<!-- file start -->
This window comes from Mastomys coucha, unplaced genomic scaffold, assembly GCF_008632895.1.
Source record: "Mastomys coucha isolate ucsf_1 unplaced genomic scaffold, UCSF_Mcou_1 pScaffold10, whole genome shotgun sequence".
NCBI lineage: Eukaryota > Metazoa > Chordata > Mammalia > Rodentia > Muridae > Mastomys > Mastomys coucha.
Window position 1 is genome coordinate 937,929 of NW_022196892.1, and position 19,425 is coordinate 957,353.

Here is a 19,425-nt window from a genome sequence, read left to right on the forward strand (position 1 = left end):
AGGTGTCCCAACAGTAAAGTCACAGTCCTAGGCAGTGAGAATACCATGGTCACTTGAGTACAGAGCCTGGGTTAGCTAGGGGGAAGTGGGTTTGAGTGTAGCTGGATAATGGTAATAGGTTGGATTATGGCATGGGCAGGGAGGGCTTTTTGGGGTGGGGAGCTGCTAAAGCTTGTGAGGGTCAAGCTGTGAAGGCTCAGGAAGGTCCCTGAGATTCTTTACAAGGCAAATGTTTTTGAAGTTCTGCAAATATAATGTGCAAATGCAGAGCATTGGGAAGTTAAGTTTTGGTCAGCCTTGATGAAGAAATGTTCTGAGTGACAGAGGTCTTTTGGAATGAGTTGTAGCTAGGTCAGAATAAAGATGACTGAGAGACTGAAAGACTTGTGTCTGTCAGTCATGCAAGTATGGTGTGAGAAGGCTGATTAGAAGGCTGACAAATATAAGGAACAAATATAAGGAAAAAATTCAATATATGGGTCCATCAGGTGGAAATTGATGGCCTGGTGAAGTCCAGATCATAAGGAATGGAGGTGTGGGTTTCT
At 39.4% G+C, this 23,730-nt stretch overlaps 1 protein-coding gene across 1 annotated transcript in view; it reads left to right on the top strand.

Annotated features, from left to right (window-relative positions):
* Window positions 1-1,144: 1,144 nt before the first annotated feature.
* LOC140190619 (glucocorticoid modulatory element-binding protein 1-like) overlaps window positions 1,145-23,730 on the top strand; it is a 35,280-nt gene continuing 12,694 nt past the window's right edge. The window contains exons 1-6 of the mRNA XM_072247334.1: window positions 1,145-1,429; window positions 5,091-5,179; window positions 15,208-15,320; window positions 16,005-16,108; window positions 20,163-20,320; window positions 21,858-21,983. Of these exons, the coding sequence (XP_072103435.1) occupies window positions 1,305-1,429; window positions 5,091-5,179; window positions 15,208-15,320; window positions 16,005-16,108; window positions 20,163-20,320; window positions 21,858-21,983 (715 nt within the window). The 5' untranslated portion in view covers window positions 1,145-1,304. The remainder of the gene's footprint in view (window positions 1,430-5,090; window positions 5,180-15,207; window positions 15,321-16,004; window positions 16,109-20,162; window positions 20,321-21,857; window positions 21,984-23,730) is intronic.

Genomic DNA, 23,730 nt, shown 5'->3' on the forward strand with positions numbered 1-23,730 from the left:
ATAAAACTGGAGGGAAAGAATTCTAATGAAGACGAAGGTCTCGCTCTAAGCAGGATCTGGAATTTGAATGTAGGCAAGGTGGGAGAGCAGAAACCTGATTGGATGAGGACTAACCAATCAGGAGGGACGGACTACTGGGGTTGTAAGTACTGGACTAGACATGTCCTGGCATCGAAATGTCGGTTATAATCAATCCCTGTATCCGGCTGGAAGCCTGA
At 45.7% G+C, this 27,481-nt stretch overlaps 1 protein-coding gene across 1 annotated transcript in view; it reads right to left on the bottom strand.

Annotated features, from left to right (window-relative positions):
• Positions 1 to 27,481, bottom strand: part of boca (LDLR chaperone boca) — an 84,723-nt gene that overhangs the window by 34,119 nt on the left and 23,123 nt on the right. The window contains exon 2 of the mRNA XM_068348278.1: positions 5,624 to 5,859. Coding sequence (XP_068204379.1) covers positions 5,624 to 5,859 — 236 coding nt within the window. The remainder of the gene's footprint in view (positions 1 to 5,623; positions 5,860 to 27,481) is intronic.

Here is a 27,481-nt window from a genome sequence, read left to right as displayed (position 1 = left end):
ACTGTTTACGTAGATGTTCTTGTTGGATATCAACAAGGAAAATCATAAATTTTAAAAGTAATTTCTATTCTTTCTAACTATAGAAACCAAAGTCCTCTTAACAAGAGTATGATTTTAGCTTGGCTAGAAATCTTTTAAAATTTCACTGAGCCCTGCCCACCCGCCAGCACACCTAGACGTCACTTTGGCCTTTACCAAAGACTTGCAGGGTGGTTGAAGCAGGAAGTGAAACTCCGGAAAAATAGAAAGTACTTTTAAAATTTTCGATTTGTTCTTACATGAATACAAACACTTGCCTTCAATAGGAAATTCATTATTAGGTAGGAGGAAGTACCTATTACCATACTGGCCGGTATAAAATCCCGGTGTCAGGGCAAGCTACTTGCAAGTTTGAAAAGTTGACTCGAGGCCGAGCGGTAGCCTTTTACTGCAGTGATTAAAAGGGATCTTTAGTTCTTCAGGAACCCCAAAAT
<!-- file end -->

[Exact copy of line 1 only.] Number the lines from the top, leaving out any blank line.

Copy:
This window comes from Mastomys coucha, unplaced genomic scaffold, assembly GCF_008632895.1.